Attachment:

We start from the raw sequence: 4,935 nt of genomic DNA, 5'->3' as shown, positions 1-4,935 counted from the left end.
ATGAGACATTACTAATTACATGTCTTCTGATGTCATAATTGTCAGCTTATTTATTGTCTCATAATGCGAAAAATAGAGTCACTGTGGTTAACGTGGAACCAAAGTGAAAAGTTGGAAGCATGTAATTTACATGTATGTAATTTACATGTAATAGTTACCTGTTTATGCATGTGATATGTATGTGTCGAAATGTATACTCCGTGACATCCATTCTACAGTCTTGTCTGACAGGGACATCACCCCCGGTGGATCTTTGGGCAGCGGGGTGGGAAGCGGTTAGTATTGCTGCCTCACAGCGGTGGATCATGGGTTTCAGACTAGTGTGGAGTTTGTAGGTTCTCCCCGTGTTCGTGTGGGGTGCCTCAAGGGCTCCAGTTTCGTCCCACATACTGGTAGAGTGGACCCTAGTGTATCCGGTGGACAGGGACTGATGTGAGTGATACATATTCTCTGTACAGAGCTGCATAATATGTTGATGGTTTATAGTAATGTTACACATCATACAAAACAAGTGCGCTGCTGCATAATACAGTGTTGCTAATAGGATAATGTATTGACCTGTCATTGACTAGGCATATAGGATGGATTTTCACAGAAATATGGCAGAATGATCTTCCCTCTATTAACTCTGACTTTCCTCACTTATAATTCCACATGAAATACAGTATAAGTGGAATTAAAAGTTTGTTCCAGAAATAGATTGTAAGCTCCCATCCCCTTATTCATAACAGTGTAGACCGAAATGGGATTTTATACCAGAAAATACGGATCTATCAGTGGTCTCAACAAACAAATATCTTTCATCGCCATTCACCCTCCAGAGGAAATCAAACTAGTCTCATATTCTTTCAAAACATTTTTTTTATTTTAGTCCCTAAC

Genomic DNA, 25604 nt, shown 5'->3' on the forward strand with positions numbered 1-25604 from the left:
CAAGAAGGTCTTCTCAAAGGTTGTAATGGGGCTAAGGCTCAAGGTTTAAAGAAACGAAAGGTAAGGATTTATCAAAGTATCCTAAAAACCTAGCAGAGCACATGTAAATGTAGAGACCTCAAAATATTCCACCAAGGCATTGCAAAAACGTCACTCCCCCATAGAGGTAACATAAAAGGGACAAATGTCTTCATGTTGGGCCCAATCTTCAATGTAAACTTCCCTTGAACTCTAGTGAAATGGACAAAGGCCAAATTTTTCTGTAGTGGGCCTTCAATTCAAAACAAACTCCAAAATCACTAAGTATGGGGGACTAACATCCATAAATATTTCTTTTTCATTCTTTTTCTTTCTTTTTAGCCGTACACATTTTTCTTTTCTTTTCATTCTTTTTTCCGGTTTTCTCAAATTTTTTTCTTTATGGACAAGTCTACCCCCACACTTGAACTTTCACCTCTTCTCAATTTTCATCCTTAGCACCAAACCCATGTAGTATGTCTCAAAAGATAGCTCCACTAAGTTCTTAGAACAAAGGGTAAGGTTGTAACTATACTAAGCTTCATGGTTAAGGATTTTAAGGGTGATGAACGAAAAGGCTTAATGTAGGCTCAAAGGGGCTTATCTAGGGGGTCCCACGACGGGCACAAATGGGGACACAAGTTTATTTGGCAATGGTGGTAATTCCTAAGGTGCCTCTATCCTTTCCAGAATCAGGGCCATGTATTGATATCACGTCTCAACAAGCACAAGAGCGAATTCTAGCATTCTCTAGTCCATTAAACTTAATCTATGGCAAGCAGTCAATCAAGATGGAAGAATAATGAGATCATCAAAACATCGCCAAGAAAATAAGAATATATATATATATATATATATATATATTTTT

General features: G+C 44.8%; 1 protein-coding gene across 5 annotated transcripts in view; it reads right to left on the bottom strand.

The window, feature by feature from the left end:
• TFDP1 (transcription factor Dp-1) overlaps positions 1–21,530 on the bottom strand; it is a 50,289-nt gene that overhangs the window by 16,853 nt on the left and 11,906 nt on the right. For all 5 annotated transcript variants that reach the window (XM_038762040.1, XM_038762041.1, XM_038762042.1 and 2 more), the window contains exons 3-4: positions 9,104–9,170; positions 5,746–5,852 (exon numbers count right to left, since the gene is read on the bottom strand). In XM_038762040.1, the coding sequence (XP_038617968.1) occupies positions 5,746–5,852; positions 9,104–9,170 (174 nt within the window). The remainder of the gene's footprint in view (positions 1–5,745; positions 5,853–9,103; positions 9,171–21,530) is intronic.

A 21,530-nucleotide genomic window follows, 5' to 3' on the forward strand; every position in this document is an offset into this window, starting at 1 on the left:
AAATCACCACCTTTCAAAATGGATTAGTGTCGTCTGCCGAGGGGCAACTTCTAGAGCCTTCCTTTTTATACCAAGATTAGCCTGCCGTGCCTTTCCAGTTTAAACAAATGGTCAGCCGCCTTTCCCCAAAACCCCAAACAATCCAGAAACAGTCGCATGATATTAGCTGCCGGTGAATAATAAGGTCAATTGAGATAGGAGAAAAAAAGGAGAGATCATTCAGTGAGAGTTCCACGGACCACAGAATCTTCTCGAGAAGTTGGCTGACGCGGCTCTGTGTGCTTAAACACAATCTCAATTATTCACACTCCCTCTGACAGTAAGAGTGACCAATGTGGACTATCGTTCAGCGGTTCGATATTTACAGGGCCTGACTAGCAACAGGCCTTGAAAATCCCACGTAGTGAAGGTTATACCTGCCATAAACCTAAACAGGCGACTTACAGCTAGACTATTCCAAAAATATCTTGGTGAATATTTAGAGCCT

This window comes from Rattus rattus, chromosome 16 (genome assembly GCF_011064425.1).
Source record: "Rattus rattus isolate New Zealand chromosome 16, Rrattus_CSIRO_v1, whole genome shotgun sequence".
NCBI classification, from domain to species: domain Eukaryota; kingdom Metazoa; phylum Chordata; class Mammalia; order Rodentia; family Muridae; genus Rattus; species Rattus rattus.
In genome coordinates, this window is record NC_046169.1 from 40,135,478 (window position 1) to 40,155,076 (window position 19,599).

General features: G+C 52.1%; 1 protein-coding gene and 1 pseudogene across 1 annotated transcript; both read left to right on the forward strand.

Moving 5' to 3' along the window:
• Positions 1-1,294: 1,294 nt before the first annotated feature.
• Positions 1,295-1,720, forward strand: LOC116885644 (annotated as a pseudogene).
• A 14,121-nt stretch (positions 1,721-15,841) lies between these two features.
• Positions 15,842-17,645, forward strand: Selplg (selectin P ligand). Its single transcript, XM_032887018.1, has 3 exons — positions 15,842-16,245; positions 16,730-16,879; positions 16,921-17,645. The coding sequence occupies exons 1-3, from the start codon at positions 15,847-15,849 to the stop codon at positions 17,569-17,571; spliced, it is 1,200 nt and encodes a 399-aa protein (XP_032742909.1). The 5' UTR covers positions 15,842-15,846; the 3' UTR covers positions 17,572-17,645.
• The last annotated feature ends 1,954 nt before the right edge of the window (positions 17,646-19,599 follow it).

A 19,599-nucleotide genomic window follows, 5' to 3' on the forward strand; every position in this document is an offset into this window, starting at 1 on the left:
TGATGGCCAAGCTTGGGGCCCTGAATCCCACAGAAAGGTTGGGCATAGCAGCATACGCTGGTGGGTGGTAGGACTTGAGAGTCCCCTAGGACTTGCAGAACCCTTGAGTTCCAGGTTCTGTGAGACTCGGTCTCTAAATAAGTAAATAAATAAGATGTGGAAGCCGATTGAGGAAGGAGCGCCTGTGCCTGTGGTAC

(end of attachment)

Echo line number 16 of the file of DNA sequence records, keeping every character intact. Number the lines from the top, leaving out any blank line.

• Positions 1-1,294: 1,294 nt before the first annotated feature.